The government’s advisory Committee on Toxicity of Chemicals (COT) has concluded that it is “reassured” by the results of two surveys of chemical emissions from landfill sites dating back to 2002.1
The studies, commissioned by the Environment Agency, are described by COT as “the most detailed survey to date of chemicals to be found at the boundaries of landfill sites”.2,3
The studies were prompted by one EU and one UK study, both of which suggested the incidence of birth defects was higher in women living within a few kilometres of landfill sites (ENDS Reports 283, pp 14-15 and 319, pp 13-14).
The first study in 2002-03 concentrated on two modern landfill sites with methane gas collection systems described as ‘typical’ and taking household and similar waste. The study considered emissions to air measured at the site boundary, as it was reasoned that health effects via groundwater were unlikely, and any impacts were likely to come from atmospheric sources. Over 90 substances were detected, with most thought unlikely to give rise to impacts at the levels detected. Eight compounds, including polycyclic aromatic hydrocarbons (PAHs), formaldehyde and styrene, were judged to need further investigation.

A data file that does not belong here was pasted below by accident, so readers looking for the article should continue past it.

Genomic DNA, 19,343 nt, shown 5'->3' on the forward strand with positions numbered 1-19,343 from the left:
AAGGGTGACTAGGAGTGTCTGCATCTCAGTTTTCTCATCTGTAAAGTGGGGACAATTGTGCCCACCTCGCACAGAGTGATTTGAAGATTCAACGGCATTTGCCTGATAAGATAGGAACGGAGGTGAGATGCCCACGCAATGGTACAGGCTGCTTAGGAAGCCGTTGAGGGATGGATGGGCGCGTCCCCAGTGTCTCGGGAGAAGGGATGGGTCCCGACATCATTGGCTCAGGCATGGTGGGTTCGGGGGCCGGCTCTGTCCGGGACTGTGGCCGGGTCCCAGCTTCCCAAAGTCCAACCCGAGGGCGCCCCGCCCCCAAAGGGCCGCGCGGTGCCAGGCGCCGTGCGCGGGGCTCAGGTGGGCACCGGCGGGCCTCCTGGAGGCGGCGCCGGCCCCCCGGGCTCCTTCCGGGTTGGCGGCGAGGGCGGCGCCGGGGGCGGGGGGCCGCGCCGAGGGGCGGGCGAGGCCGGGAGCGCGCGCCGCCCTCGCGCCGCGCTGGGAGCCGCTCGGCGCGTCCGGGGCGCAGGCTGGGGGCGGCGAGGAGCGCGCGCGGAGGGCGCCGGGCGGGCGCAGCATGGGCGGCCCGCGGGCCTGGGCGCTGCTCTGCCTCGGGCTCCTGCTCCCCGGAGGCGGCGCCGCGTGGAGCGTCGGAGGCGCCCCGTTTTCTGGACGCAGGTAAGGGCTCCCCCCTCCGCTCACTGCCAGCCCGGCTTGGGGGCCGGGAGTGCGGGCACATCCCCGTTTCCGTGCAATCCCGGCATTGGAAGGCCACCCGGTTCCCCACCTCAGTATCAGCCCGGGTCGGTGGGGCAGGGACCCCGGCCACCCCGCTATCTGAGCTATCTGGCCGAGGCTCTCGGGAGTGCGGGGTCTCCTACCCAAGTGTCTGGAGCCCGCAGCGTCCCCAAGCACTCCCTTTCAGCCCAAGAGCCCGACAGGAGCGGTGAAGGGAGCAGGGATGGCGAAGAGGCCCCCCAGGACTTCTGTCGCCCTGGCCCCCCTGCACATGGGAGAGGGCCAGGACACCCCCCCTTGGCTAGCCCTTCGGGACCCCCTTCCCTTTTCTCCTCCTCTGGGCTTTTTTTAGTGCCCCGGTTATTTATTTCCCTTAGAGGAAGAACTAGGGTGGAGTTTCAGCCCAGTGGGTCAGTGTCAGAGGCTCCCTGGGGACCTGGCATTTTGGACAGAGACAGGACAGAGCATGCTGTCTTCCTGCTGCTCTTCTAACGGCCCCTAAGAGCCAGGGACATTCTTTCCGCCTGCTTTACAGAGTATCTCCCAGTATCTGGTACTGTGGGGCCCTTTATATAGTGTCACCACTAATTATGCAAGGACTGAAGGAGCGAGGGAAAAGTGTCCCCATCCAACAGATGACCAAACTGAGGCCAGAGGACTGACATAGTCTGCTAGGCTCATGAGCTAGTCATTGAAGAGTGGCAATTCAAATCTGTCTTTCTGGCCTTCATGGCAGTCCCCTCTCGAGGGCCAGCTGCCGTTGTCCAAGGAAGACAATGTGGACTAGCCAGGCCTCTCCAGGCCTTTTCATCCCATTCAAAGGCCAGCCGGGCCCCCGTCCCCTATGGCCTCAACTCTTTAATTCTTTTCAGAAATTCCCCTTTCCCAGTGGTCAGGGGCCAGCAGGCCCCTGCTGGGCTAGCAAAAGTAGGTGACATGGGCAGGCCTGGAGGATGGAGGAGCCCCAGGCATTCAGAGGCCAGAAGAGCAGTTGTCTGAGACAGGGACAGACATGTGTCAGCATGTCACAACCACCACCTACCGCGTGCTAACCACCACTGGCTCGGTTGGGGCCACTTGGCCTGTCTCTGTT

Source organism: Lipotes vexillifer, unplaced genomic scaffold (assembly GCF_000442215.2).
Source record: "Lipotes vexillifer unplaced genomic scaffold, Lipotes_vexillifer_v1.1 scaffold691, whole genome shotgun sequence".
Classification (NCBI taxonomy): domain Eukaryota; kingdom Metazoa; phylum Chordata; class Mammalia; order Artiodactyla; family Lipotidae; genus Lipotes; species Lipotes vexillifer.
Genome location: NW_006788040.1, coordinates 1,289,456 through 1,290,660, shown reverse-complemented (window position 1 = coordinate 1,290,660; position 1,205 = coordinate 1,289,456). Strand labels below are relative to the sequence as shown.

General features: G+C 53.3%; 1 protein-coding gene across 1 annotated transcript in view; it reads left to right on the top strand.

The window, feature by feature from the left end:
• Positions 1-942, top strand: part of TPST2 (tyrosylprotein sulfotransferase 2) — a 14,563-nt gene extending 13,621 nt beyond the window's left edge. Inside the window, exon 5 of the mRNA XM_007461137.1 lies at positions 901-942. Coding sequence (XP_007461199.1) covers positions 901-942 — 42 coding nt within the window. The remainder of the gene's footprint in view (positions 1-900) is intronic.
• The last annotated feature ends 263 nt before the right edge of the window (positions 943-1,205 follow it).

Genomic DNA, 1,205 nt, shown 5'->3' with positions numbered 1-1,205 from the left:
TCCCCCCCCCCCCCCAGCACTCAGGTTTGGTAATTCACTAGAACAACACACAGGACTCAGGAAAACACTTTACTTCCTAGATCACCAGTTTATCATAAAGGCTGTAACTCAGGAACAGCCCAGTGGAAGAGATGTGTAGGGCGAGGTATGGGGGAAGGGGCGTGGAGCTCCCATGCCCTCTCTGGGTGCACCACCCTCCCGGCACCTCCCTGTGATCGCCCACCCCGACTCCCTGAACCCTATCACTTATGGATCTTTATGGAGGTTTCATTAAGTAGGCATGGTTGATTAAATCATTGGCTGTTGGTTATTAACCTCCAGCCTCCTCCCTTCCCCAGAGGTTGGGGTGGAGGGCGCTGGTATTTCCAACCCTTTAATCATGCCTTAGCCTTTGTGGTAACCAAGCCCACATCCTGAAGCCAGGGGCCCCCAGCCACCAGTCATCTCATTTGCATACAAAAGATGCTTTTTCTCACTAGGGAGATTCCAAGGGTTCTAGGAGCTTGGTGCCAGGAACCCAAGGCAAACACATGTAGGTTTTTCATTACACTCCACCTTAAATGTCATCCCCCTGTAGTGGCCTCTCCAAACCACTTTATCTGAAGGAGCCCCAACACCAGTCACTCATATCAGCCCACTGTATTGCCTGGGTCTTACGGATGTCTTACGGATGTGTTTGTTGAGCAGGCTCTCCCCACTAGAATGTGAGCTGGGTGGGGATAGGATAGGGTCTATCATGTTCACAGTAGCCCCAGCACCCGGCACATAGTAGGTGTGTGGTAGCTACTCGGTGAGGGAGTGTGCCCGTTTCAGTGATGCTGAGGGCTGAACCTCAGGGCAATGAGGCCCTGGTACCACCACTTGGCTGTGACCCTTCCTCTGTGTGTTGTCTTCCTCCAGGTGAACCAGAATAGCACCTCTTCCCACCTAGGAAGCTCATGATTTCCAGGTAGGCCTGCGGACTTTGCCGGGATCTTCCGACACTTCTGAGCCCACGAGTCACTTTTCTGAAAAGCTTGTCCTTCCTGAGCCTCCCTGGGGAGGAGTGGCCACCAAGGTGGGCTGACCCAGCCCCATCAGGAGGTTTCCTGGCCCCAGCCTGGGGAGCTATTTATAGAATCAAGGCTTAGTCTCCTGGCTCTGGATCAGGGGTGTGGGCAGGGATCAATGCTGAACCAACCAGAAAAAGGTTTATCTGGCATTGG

The second study, initiated in 2008-09 after COT asked for more data on levels, studied two different but similar landfill sites. It looked in detail at eight compounds including dimethyl sulphide, PAHs and vinyl chloride.
After lengthy consideration of the results, COT concluded: “We have found no causes for concern for the health of families with infants or for couples who live in the vicinity of landfill sites and who are considering having a baby.”